The US authorities should only launch CBDC in the event of a significant market disruption. This opinion was presented by Chris Waller, a member of the US Federal Reserve Board of Governors, in an interview with the American Enterprise Institute.
The official expressed scepticism about the ability of the digital dollar to become an answer to the current challenges of payment systems. Waller stressed that the problems can be solved effectively and quickly through other options.
"The private sector is already developing cheaper and faster payment alternatives to their banking counterparts. The Fed does not necessarily need to set up a CBDC for the same purpose," the manager explained.
Waller noted that CBDCs would not solve the problem of improving financial inclusion either, but would raise privacy concerns. In support of the position, they cited FDIC data - only 1% of households were unbanked in the US in 2019.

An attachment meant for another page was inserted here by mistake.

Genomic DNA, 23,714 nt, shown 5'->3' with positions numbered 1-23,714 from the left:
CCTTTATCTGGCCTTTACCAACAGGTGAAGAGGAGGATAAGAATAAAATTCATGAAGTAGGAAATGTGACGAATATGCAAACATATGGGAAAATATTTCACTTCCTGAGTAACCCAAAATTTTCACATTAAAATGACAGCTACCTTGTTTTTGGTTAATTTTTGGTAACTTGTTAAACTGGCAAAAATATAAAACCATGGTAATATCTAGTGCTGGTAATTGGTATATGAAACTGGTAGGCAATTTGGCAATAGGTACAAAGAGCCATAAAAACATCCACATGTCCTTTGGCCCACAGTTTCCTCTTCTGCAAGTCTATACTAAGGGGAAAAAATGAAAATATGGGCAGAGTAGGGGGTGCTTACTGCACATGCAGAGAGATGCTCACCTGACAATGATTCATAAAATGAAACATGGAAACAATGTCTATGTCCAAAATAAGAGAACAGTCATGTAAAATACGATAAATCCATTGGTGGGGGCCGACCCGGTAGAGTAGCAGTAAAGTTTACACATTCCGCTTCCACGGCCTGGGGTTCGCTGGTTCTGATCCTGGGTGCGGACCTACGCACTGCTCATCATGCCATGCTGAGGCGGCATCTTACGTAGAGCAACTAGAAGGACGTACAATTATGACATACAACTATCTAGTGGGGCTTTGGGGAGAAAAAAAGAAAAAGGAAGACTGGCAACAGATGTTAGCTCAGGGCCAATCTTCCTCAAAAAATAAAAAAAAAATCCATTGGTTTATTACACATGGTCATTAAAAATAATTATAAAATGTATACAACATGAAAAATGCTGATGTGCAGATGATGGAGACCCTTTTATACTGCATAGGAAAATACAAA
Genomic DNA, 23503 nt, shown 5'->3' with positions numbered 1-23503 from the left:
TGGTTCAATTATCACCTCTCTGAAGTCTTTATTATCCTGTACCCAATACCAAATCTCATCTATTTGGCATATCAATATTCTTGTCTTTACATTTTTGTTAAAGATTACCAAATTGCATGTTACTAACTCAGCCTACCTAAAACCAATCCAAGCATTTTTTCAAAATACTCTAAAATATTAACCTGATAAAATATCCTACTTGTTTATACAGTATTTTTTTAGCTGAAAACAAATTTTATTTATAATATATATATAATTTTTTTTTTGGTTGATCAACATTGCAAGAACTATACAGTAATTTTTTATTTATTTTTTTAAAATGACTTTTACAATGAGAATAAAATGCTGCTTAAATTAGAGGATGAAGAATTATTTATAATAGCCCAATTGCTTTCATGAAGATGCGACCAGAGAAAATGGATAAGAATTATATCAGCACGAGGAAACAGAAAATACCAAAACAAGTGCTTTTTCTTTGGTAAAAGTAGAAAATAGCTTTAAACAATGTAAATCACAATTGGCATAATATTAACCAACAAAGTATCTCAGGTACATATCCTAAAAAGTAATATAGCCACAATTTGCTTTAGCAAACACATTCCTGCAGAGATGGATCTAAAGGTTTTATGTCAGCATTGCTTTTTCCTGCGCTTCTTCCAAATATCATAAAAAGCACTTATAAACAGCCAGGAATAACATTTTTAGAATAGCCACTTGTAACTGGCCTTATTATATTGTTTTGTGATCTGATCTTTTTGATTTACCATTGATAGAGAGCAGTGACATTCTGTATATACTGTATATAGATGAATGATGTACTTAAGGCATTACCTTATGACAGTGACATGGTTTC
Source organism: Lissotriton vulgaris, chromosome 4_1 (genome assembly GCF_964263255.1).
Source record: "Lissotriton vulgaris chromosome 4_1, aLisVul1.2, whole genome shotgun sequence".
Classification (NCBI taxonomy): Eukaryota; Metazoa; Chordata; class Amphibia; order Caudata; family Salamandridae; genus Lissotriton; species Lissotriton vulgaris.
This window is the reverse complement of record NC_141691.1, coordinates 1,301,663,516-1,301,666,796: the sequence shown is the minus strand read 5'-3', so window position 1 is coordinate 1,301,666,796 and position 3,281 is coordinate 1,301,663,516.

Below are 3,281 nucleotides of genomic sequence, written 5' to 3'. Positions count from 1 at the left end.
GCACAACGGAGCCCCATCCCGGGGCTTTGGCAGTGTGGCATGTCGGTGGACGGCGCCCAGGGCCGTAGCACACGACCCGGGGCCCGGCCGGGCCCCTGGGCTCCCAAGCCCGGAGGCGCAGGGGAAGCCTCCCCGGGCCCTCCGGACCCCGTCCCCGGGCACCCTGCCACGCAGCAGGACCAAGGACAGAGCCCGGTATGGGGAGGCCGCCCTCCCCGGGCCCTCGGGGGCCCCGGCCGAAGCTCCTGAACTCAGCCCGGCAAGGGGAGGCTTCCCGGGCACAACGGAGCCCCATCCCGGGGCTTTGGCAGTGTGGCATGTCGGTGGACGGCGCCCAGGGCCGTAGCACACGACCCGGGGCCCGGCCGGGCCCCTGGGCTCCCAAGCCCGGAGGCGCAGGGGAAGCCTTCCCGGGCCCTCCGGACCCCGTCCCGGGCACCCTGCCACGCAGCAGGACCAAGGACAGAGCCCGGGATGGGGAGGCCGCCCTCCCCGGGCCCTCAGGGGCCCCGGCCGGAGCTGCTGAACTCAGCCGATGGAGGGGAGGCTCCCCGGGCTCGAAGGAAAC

According to the official, stablenecoins raise legal, regulatory and supervisory issues. These need to be resolved before stablecoins can become widespread. Waller recalled the forthcoming report of the US President's Working Group on Financial Markets.
A Fed spokesman pointed out that the CBDC design involves the Central Bank accessing a "huge amount of information" about account holders. This is both a target for hackers and comparisons to China, which controls its citizens through digital yuan transactions, he added.
As a reminder, it was previously reported that staff at the Federal Reserve Bank of Boston and the Massachusetts Institute of Technology will complete work on a digital dollar prototype by July. Central Bank Governor Jerome Powell has pushed that deadline back to late summer 2021.
The Fed began exploring the possibility of issuing a CBDC in February 2020. The development of a digital dollar was announced in August 2020.